Big 12 Power Rankings: 8th
Why the Wildcats aren't a contender: The Wildcats rode Daniel Thomas for two seasons, and lose him, as well as starting quarterback Carson Coffman. Combine that with a defense that struggled for most of last season, and it's not an attractive résumé.
Why they can contend: It all comes down to how good the new faces will be. Bryce Brown and Arthur Brown have gotten plenty of press this spring, but Arthur and quarterback Collin Klein will likely have the most to do with the Wildcats exceeding expectations. Klein will have receiver Brodrick Smith back, a transfer who started the season hot before breaking his leg against Nebraska.
The Wildcats are by far the darkest of these horses, but it could be one of Bill Snyder's best coaching jobs if this team contends or finishes in the top 25.
2010 overall record: 10-3
2010 conference record: 6-2
Returning starters: Offense (9), Defense (6) P/K (2)
Top returners: DE Brad Madison, WR T.J. Moe, TE Michael Egnew, RB De’Vion Moore, LB Zaviar Gooden, S Kenji Jackson, LB Will Ebner
Key losses: QB Blaine Gabbert, DE Aldon Smith, LB Andrew Gachkar, CB Kevin Rutland, CB Carl Gettis, C Tim Barnes
2010 statistical leaders (*returners)
Rushing: De’Vion Moore* (517 yards)
Passing: Blaine Gabbert (3,186 yards)
Receiving: T.J. Moe (1,045 yards)
Tackles: Andrew Gachkar, Zaviar Gooden* (84)
Sacks: Brad Madison* (7.5)
Interceptions: Kevin Rutland (3)
Three spring answers
1. Primary concern? Not the secondary. Missouri lost both starting corners, Carl Gettis and Kevin Rutland, from last year’s team, but the secondary could be even better in 2011. Kip Edwards played extensively last year and the coaching staff considers him a returning starter. E.J. Gaines, just a sophomore, could be in for a solid year, too. Don’t expect a big dropoff from the Tigers’ secondary.
2. The next Aldon Smith? Missouri already has a solid duo at defensive end with Jacquies Smith and Brad Madison, but the Tigers found another this spring. Kony Ealy, a 6-foot-5, 250-pound redshirt freshman, was unblockable for stretches during the spring and should find a spot in the rotation of a loaded Missouri defensive line next fall.
3. Tigers find a center. Three-year starting center Tim Barnes is gone, and the search for his replacement was on this spring. Missouri’s reserve centers struggled with snaps at times, but Travis Ruth won the job over Justin Britt after the spring. I wouldn’t expect that to change in the fall.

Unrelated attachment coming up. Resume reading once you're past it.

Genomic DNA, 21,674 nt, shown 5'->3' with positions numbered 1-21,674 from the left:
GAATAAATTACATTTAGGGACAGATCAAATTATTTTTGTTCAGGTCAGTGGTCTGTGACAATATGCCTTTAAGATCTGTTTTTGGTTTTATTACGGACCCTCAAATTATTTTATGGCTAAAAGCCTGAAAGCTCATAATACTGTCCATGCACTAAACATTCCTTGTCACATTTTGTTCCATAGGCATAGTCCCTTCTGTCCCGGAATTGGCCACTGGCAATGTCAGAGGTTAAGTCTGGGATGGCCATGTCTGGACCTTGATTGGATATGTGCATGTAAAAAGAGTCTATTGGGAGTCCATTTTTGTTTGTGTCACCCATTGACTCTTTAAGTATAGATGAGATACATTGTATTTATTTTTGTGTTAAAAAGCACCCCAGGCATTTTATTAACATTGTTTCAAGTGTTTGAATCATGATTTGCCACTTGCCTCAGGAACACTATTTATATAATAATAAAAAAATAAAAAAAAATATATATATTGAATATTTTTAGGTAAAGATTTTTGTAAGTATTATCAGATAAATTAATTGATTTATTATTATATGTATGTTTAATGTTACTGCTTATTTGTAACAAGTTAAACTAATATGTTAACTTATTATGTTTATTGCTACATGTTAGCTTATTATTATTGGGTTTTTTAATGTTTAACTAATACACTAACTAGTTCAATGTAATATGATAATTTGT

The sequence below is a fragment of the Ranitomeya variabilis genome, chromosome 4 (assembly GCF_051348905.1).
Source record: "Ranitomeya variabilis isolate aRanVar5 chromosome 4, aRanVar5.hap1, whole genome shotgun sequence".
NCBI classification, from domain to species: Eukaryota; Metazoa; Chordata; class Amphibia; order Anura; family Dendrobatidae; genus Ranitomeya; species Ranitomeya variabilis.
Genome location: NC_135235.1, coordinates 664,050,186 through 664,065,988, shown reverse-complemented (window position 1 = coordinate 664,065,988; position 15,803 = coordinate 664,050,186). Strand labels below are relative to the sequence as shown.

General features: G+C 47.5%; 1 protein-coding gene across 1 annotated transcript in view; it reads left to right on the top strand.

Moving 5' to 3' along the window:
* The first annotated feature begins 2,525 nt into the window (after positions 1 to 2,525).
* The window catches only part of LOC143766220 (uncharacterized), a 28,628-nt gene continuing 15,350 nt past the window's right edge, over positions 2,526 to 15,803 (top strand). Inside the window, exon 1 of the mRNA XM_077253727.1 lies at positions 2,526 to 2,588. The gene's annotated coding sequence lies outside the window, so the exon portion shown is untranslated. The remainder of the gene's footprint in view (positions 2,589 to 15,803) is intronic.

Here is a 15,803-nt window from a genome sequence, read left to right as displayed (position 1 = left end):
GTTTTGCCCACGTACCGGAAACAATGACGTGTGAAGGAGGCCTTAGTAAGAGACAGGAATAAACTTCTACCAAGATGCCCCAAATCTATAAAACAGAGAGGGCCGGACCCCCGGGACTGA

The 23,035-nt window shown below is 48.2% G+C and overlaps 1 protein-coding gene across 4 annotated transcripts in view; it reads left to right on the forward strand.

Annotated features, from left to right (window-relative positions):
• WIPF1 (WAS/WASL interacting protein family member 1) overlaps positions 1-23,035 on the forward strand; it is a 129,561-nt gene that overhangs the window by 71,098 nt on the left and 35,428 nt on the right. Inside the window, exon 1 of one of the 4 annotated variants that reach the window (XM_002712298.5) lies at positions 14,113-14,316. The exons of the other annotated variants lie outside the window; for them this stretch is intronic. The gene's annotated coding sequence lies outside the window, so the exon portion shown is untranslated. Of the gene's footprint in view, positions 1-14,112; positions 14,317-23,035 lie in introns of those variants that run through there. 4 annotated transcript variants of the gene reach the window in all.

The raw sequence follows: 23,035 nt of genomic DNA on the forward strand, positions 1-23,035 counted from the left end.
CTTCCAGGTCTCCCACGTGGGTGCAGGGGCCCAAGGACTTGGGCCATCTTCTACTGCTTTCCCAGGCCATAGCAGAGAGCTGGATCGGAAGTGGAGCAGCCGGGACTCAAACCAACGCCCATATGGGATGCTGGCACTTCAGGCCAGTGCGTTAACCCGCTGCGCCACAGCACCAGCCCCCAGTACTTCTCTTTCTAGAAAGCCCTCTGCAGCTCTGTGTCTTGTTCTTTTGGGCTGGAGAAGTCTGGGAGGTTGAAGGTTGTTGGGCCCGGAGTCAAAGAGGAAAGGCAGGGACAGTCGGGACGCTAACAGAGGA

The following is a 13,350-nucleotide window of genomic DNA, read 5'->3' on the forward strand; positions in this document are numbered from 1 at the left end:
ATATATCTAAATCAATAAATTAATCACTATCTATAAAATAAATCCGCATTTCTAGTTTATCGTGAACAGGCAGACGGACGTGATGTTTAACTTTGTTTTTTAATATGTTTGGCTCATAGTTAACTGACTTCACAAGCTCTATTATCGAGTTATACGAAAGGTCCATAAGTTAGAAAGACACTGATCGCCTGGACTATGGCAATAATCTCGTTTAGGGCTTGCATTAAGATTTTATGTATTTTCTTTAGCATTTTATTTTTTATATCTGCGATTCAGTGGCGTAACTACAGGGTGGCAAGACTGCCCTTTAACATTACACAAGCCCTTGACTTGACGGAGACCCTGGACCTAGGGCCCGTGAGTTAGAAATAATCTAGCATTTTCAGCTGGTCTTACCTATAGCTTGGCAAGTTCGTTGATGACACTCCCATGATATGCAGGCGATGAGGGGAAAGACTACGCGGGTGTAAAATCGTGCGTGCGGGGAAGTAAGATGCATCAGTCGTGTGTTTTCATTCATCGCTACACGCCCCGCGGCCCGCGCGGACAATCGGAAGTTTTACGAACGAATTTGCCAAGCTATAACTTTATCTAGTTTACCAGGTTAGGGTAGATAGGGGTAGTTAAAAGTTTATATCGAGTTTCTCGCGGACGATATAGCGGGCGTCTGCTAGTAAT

Three fall questions
1. Is the new QB ready? James Franklin will enter fall as the starter, but Tyler Gabbert is right there with him. The Tigers didn’t settle much this spring, but most agree that this is the best team surrounding the quarterback maybe ever under Gary Pinkel. Once the Tigers figure out who’s starting, can he keep up with what should be a solid team?
2. Paging Sheldon Richardson. The defensive tackle is one of the most highly recruited prospects in Missouri history, and has already signed with the Tigers twice, snubbing USC the second time. He was scheduled to arrive this spring, but he hasn’t officially qualified yet. He’s expected to arrive in June, but if we’ve learned one thing throughout this saga, it’s nothing is a given. If he does eventually arrive, will he be the impact player that his athletic, 6-foot-4, 295-pound frame suggests he could be?
3. Can the offense stretch the field? Missouri’s two top receivers, T.J. Moe and Michael Egnew, are possession receivers that don’t often beat defenses deep. Defenders keyed in on them late in the season, and their production waned a bit. Can Missouri find a player like Danario Alexander or Jeremy Maclin this year to stretch the field and open up more space for Egnew, Moe and the running game?
That's how it goes, right?
College basketball is over, but brackets live on forever. Or something. Anyway, inspired by our friends over at the SEC blog, we'll try our hand at a little bracketology on the football field.
What if the Big 12 played a single-elimination tournament?
Ten-team brackets are a little unusual and more complex than the NCAA Tournament bracket, so if you're unfamiliar, we'll be working off this bracket.
I seeded the tournament based on my pre-spring power rankings (which, admittedly, have fluctuated already since January) and in true NCAA Tournament fashion, all the games will be played on neutral sites. Additionally, these games will be played riiiiight ... now!